Syria continues to descend into madness. Statistics released last week by The Syrian Network for Human Rights show that since the commencement of anti-government protests, 30,000 Syrians have been murdered, and a further 28,000 people have disappeared. The Syrian human rights organization Sawasya estimates the figure to be even higher. It has been reported that more than 100,000 refugees have fled the conflict, with most said to be sheltering in Turkey.

Ostensibly, the international community’s response has been stifled by Cold War-era partisanship, the fear of being drawn into another conflict in the region and loyalty to tyrants dictated by strategic and commercial interests. Appalling, but hardly surprising. Rather, it is the inaction of many non-governmental actors, which claim to stand above politics and serve humanitarian interests alone, that is particularly difficult to understand.

Consider, for example Oxfam — which describes itself as “an international confederation of 17 organizations networked together in 92 countries, as part of a global movement for change, to build a future free from the injustice of poverty.” It is an NGO (non-governmental organization) “superpower,” with annual revenue of 894-million euro, including about $26-million from Canada. The group’s findings are quoted wholesale by governments, the UN and the man on the street. Its opinions count, and its voice lends credibility to a cause.

At a time when the people of Syria face death, displacement and disappearance, that voice, that ability to rapidly mobilize activists to lobby governments, organize protests and greatly influence the public discourse, has never been more needed. Nor has it been more muted.

Despite Oxfam’s massive budget, which should give it extensive research and advocacy capabilities, not least in the Middle-East, the Director of its Great Britain campaigns and policy division Phil Bloomer admitted that Oxfam’s inaction in Syria is due to the fact that “Oxfam is not working in Syria.” He further revealed that Oxfam lacks “sufficient information from the ground in Syria to develop detailed policy suggestions.”

In fact, there is little ambiguity about what is happening in Syria, and there is ample evidence of human suffering for Oxfam to take concrete action.

Even if Oxfam’s vast network is unable to acquire the information that others can, Syria’s human rights abuses are hardly a new phenomenon. Syria has been a one-party dictatorship with one of the worst human rights records in the world since 1970. Why has Oxfam failed to take measures to promote human rights in Syria since then? And where are the calls to action, the lobbying of the European and U.K. Parliaments for sanctions and arms embargoes, the savvy poster campaigns now?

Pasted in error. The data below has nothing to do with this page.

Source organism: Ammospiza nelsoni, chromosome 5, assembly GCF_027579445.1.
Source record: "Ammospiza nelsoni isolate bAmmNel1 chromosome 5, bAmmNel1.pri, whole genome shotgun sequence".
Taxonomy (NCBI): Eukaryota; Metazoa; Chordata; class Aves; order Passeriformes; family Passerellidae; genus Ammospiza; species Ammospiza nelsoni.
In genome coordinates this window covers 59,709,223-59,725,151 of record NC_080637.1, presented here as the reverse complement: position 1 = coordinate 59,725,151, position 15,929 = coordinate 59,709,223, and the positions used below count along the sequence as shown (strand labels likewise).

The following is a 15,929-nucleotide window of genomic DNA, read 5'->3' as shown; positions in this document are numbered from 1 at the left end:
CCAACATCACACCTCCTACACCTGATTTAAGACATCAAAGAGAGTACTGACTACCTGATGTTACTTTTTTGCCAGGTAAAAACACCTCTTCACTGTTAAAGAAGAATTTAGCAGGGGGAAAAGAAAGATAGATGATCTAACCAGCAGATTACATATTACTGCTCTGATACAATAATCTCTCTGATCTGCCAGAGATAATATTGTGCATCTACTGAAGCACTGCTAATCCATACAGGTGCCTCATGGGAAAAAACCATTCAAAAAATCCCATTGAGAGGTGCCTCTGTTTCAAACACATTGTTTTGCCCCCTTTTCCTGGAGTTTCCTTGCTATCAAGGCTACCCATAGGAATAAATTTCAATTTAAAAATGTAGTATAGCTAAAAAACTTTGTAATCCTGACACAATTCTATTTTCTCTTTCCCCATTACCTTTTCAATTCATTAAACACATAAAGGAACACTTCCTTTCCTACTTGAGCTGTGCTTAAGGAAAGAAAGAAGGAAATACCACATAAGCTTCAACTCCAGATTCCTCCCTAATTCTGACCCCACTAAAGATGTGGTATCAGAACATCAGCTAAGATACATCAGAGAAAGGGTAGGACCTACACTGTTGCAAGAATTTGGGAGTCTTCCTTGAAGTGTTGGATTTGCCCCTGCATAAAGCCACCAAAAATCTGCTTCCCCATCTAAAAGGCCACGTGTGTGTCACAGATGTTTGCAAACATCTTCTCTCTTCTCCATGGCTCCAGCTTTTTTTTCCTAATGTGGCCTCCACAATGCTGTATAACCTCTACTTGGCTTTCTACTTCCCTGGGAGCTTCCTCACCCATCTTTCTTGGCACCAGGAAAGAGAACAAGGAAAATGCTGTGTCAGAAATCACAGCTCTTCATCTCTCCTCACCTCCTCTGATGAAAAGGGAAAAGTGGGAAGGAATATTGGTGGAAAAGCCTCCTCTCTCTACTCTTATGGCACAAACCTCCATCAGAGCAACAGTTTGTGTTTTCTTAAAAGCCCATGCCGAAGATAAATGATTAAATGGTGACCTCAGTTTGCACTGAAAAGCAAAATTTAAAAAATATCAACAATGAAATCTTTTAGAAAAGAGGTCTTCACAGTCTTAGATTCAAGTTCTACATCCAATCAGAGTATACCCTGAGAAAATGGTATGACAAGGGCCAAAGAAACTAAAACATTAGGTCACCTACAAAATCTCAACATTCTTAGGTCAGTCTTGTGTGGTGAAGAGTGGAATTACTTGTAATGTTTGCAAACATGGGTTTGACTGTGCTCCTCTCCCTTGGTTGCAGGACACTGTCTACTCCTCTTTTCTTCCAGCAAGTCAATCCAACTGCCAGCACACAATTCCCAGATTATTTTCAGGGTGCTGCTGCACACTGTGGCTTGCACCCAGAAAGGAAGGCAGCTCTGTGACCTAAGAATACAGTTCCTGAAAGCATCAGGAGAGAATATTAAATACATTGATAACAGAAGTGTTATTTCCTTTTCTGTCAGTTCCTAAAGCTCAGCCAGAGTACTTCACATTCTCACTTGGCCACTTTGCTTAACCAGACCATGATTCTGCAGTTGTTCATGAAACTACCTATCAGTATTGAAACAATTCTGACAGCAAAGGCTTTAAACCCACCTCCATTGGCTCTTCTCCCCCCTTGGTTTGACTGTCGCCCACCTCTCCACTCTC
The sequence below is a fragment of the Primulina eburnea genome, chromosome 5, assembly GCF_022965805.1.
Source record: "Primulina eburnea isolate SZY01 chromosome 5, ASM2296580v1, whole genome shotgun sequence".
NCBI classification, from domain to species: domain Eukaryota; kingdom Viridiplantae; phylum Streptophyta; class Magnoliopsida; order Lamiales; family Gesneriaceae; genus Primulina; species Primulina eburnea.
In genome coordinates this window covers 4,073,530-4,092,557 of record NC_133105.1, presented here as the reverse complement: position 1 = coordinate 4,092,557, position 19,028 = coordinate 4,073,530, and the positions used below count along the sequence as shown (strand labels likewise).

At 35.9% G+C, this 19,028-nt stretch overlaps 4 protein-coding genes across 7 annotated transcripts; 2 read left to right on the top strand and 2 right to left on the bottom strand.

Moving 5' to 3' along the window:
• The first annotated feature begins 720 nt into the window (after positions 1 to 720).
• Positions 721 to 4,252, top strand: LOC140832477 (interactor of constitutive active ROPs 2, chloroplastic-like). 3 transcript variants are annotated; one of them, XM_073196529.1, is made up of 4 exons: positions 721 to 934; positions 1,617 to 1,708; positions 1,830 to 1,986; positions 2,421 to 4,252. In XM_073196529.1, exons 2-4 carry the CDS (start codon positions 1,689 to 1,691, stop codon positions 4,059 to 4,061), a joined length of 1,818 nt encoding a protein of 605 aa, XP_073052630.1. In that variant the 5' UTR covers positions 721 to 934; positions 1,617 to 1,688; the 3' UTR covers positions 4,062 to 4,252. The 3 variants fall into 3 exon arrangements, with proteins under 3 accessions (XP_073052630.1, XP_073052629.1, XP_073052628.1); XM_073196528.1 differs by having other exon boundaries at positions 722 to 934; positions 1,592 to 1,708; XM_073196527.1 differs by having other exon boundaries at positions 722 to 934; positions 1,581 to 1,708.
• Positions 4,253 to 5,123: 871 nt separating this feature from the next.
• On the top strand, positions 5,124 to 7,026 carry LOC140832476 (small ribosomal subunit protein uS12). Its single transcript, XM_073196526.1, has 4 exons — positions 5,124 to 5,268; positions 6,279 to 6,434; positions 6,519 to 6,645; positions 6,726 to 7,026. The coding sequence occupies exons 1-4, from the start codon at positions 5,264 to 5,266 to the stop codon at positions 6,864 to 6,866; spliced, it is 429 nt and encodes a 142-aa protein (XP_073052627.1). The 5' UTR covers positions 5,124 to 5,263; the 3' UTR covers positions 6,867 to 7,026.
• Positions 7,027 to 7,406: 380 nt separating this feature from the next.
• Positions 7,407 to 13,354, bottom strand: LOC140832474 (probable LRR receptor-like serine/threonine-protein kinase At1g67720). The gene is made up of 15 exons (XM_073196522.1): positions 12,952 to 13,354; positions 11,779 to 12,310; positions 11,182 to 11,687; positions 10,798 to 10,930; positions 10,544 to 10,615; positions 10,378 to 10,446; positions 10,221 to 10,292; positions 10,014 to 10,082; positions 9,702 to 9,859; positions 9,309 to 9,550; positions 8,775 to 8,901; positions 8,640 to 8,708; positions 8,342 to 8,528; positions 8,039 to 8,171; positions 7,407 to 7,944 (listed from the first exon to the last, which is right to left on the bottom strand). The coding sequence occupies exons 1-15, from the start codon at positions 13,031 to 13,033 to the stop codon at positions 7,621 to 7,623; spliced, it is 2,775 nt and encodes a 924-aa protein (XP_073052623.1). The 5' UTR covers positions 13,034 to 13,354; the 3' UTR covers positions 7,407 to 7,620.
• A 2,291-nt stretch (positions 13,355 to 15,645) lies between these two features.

Perhaps the organization is pre-occupied. Perhaps its priorities lie elsewhere.

In sharp contrast to its inaction on Syria, Oxfam can always be relied upon to direct overwhelming energy and resources to pummelling Syria’s democratic neighbour, Israel.

This week, Oxfam, Crisis Action and other NGOs will send delegations to Brussels to lobby the European Parliament in the political campaign to single out Israel by labelling goods that originate from Israeli settlements on the eastern side of the “Green Line.” This is the 1949 armistice line that arbitrarily marked where Jordanian and Israeli forces were located at the end of the 1948 war, and has no legal significance. This political event is funded by the government of Denmark, whose support for boycotting Israel and failure to implement similar measures against Syrian products reveals the same hypocrisy and poor judgment as the NGOs it’s hosting in Brussels this week.

Crisis Action’s attendance in Brussels and its involvement in anti-Israel boycotts is particularly confusing. After all, this is an organization established to “avert conflicts, prevent human rights abuses and ensure governments fulfil their obligations to protect civilians.” Surely the priority of an NGO concerned with war and conflict should be directed against Assad’s slaughter of his own people rather than ensuring that consumers know which side of a defunct armistice line their basil and carrots are coming from?

Targeting Israel at the expense of genuine cases of injustice is nothing new. During the three-week 2008-2009 Gaza War, Oxfam published 10 statements accusing Israel of using “disproportionate force” and “illegal collective punishment.” It also appears that while Oxfam has failed to produce a single report on human rights violations in Syria, it has issued no fewer than nine policy papers on Israel. Oxfam also was active in lobbying the U.K. Parliament for the cancellation of export licenses to Israel.

Likewise, in response to increased co-operation between the European Union and Israel, Oxfam called on the EU to sanction Israel with “urgent and concrete measures.”

In 2003, Oxfam-Belgium produced a poster of an “Israeli orange” dripping with blood, as a means to promote anti-Israel boycotts, sanctions and divestment (BDS). The caption read: “Israeli fruits have a bitter taste … don’t buy Israeli fruits and vegetables.” (It is interesting to note that in this case, the Belgian branch of Oxfam was advocating a complete boycott of the Jewish State — not just West Bank settlements.)

So Oxfam can certainly not be accused of a general lethargy or inactivity. Their leadership is more than capable of acting when a particular country falls foul of its world view.

Oxfam’s obsessive pursuit of Israel at the expense of genuine humanitarian issues such as those in Syria reveals its highly selective defence of human rights and a disturbing lack of moral clarity.